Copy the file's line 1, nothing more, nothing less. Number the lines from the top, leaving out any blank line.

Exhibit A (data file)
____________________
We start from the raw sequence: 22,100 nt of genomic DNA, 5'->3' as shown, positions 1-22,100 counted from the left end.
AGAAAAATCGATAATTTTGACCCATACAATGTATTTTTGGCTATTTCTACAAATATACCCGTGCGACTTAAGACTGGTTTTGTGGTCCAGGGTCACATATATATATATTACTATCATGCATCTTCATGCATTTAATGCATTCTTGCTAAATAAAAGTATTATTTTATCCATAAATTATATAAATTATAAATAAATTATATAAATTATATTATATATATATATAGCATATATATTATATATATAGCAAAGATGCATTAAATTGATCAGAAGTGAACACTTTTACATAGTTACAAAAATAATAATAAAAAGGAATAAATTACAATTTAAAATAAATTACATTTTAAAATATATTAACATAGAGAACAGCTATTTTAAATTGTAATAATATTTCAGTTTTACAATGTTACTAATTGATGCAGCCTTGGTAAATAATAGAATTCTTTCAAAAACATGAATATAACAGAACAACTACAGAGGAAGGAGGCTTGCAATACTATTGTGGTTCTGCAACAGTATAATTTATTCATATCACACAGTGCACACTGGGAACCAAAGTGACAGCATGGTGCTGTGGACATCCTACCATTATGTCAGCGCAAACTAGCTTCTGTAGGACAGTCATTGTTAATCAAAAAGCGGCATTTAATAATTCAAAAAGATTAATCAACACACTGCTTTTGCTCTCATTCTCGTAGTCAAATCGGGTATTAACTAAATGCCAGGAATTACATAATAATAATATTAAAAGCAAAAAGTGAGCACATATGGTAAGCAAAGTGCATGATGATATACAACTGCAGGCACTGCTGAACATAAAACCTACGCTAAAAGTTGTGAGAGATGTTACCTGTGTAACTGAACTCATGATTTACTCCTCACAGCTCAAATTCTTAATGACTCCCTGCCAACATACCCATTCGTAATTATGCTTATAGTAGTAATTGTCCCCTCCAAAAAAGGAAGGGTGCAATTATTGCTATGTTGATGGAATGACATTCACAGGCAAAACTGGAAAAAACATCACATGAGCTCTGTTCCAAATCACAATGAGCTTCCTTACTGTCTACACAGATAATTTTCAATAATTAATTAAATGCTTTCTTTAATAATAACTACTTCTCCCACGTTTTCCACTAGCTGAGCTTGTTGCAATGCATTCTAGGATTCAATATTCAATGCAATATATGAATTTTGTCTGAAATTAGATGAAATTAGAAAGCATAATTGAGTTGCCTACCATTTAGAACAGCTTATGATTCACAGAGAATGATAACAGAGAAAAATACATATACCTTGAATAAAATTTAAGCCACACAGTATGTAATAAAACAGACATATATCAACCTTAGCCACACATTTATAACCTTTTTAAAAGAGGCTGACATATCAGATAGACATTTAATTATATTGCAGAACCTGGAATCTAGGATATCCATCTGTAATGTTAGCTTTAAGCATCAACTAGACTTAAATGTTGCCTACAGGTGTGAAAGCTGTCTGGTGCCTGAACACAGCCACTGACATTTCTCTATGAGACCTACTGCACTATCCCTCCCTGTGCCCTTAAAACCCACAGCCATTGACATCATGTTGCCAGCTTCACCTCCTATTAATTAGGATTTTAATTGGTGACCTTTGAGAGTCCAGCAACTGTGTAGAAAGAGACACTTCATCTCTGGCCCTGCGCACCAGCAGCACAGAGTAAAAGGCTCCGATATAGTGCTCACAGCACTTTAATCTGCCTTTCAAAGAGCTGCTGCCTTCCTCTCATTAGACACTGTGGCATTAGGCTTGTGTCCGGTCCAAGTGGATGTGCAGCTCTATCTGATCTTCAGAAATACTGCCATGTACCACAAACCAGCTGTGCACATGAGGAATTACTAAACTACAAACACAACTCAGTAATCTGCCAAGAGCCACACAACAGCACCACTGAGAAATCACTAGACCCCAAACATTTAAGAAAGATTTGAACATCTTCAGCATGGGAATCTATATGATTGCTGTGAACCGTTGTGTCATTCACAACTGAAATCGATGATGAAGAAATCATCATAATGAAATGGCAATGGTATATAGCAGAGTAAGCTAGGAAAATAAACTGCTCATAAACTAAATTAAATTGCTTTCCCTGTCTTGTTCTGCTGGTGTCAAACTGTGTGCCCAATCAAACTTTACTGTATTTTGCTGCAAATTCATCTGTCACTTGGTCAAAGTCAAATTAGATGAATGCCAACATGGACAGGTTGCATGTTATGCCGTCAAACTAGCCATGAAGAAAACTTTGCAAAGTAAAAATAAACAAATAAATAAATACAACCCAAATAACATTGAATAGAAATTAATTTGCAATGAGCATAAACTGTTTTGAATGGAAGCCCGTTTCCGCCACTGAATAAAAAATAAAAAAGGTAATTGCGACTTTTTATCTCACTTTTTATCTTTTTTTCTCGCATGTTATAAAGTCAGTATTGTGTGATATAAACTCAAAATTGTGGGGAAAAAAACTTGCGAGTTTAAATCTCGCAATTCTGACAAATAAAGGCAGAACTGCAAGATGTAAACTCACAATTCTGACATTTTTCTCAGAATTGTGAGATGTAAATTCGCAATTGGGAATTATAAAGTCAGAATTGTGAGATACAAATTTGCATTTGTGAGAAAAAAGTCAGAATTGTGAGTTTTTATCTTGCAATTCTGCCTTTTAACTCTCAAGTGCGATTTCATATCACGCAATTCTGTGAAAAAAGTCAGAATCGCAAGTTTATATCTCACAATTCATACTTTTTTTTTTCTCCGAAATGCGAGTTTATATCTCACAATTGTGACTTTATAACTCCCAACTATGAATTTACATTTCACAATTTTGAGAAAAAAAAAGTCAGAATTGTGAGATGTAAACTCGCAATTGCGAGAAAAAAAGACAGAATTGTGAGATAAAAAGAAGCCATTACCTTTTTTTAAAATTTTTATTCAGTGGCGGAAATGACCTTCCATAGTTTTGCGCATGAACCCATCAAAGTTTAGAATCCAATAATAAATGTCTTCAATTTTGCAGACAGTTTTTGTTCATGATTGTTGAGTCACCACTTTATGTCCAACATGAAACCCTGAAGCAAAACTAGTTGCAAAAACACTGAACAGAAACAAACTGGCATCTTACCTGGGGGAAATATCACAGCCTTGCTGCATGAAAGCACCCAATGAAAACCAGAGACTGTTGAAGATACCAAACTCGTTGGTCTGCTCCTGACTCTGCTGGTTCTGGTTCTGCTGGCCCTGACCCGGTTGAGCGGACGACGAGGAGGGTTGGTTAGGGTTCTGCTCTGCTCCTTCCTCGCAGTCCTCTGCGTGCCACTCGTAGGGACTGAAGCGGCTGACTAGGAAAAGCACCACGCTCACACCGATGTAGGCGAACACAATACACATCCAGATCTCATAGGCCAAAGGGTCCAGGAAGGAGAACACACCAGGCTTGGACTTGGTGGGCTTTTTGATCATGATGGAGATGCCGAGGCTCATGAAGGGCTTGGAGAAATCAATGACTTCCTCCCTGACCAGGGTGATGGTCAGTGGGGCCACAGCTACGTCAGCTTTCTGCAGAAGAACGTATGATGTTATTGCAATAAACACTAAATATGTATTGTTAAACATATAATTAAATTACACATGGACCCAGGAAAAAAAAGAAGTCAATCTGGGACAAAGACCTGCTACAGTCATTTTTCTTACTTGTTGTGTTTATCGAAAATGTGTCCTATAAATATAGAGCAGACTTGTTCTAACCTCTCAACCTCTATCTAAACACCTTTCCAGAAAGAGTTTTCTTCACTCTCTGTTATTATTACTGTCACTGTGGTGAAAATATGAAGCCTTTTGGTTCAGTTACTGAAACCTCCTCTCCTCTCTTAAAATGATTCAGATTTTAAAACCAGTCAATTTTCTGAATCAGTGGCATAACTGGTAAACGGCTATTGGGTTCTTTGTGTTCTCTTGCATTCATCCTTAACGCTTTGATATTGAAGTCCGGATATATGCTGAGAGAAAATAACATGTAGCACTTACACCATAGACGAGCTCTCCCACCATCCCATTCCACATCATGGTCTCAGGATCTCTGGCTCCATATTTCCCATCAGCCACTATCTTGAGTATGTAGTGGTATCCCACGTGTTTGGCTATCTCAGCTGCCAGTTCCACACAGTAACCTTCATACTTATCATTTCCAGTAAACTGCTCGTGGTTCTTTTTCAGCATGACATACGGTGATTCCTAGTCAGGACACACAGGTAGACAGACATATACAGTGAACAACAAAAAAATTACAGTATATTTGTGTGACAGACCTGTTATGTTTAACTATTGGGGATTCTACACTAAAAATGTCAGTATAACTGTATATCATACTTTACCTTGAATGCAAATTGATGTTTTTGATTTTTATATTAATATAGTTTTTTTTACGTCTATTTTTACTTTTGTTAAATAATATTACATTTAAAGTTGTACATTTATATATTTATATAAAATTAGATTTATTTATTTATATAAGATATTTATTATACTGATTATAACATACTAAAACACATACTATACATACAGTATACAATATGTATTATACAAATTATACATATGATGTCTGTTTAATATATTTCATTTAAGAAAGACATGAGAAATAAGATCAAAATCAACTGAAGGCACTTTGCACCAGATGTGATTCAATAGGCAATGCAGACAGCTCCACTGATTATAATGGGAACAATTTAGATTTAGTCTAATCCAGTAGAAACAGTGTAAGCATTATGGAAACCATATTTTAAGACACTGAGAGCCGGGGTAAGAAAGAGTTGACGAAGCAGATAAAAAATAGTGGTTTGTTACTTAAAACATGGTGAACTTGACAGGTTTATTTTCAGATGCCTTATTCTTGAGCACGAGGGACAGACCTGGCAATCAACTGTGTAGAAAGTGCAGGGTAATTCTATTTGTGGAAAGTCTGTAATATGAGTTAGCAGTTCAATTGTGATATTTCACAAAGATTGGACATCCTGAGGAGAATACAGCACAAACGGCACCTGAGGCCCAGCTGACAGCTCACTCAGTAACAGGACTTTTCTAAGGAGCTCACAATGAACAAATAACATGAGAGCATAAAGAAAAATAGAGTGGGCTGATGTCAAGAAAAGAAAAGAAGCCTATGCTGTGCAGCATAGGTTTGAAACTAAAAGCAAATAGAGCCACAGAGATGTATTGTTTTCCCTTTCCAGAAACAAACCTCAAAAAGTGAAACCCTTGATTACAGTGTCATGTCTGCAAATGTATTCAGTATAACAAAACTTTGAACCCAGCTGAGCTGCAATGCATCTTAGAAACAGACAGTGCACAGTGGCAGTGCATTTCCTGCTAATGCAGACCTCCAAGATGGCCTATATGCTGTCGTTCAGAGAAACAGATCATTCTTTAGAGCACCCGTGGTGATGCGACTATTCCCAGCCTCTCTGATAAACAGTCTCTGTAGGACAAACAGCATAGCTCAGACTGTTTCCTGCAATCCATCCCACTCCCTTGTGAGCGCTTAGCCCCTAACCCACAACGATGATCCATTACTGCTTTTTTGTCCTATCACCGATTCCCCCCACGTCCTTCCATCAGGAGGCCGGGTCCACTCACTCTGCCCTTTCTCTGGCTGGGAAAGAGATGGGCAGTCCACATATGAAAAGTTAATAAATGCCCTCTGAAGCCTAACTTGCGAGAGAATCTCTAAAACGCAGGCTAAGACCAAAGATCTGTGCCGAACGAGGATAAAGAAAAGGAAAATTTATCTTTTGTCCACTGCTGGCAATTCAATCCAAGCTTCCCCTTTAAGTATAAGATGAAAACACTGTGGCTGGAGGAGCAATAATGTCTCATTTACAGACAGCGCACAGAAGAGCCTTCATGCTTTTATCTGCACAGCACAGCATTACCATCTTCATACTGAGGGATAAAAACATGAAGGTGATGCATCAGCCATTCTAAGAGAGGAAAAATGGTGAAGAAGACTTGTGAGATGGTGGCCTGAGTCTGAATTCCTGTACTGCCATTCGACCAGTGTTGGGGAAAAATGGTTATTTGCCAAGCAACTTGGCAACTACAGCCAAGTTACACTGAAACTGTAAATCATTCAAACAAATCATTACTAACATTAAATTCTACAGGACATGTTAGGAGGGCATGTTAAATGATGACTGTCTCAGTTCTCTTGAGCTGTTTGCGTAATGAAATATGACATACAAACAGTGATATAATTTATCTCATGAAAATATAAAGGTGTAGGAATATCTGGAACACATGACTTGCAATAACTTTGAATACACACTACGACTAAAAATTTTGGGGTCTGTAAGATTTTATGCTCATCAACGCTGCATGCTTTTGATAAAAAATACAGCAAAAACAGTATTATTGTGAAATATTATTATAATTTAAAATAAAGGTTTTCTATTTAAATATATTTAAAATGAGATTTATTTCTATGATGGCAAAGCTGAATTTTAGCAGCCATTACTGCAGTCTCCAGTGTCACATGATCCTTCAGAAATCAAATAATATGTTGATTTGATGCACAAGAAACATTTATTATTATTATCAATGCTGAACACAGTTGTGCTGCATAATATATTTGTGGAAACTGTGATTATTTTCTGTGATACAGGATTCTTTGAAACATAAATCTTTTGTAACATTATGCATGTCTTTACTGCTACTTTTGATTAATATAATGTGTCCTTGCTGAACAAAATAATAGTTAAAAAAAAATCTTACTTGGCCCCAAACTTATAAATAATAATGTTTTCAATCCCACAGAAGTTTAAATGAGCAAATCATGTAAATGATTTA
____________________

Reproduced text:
We start from the raw sequence: 22,100 nt of genomic DNA, 5'->3' as shown, positions 1-22,100 counted from the left end.